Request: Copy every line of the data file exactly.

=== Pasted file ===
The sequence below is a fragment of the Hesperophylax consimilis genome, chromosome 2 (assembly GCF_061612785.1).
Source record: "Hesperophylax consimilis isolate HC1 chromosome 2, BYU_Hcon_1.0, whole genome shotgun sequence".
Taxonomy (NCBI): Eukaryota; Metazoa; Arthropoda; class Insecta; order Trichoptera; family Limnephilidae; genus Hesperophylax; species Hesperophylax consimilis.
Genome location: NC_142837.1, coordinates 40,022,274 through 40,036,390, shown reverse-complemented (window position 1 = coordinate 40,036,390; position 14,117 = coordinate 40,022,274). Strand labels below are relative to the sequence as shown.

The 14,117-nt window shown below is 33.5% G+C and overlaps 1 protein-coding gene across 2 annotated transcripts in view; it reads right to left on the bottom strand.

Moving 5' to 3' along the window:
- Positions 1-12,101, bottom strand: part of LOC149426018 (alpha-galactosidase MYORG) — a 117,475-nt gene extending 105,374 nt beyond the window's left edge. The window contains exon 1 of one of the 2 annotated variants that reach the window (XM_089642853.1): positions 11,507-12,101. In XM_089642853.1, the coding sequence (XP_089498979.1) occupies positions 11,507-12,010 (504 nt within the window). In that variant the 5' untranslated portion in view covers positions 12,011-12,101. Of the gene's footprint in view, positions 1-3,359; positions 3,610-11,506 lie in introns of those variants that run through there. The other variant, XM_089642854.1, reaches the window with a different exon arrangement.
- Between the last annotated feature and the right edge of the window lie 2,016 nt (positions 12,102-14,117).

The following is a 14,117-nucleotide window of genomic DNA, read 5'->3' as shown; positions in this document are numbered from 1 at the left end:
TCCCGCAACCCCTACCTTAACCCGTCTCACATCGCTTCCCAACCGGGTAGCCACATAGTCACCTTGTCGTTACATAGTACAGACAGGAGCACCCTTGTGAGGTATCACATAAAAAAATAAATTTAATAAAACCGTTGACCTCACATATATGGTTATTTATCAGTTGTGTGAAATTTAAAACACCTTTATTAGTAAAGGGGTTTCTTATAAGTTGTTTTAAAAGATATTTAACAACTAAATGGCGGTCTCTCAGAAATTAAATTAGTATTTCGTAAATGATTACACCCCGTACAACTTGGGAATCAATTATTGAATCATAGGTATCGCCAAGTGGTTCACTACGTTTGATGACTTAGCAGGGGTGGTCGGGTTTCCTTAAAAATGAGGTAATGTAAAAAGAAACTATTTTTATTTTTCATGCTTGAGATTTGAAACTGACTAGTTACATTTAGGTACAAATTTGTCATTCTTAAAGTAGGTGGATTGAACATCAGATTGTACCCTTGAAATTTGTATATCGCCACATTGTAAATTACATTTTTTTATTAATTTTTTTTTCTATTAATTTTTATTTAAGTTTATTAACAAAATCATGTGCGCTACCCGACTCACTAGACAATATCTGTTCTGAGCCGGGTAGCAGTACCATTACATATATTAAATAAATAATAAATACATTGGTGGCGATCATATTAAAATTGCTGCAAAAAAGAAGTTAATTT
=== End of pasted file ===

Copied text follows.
The sequence below is a fragment of the Hesperophylax consimilis genome, chromosome 2 (assembly GCF_061612785.1).
Source record: "Hesperophylax consimilis isolate HC1 chromosome 2, BYU_Hcon_1.0, whole genome shotgun sequence".
Taxonomy (NCBI): Eukaryota; Metazoa; Arthropoda; class Insecta; order Trichoptera; family Limnephilidae; genus Hesperophylax; species Hesperophylax consimilis.
Genome location: NC_142837.1, coordinates 40,022,274 through 40,036,390, shown reverse-complemented (window position 1 = coordinate 40,036,390; position 14,117 = coordinate 40,022,274). Strand labels below are relative to the sequence as shown.

The 14,117-nt window shown below is 33.5% G+C and overlaps 1 protein-coding gene across 2 annotated transcripts in view; it reads right to left on the bottom strand.

Moving 5' to 3' along the window:
- Positions 1-12,101, bottom strand: part of LOC149426018 (alpha-galactosidase MYORG) — a 117,475-nt gene extending 105,374 nt beyond the window's left edge. The window contains exon 1 of one of the 2 annotated variants that reach the window (XM_089642853.1): positions 11,507-12,101. In XM_089642853.1, the coding sequence (XP_089498979.1) occupies positions 11,507-12,010 (504 nt within the window). In that variant the 5' untranslated portion in view covers positions 12,011-12,101. Of the gene's footprint in view, positions 1-3,359; positions 3,610-11,506 lie in introns of those variants that run through there. The other variant, XM_089642854.1, reaches the window with a different exon arrangement.
- Between the last annotated feature and the right edge of the window lie 2,016 nt (positions 12,102-14,117).

The following is a 14,117-nucleotide window of genomic DNA, read 5'->3' as shown; positions in this document are numbered from 1 at the left end:
TCCCGCAACCCCTACCTTAACCCGTCTCACATCGCTTCCCAACCGGGTAGCCACATAGTCACCTTGTCGTTACATAGTACAGACAGGAGCACCCTTGTGAGGTATCACATAAAAAAATAAATTTAATAAAACCGTTGACCTCACATATATGGTTATTTATCAGTTGTGTGAAATTTAAAACACCTTTATTAGTAAAGGGGTTTCTTATAAGTTGTTTTAAAAGATATTTAACAACTAAATGGCGGTCTCTCAGAAATTAAATTAGTATTTCGTAAATGATTACACCCCGTACAACTTGGGAATCAATTATTGAATCATAGGTATCGCCAAGTGGTTCACTACGTTTGATGACTTAGCAGGGGTGGTCGGGTTTCCTTAAAAATGAGGTAATGTAAAAAGAAACTATTTTTATTTTTCATGCTTGAGATTTGAAACTGACTAGTTACATTTAGGTACAAATTTGTCATTCTTAAAGTAGGTGGATTGAACATCAGATTGTACCCTTGAAATTTGTATATCGCCACATTGTAAATTACATTTTTTTATTAATTTTTTTTTCTATTAATTTTTATTTAAGTTTATTAACAAAATCATGTGCGCTACCCGACTCACTAGACAATATCTGTTCTGAGCCGGGTAGCAGTACCATTACATATATTAAATAAATAATAAATACATTGGTGGCGATCATATTAAAATTGCTGCAAAAAAGAAGTTAATTT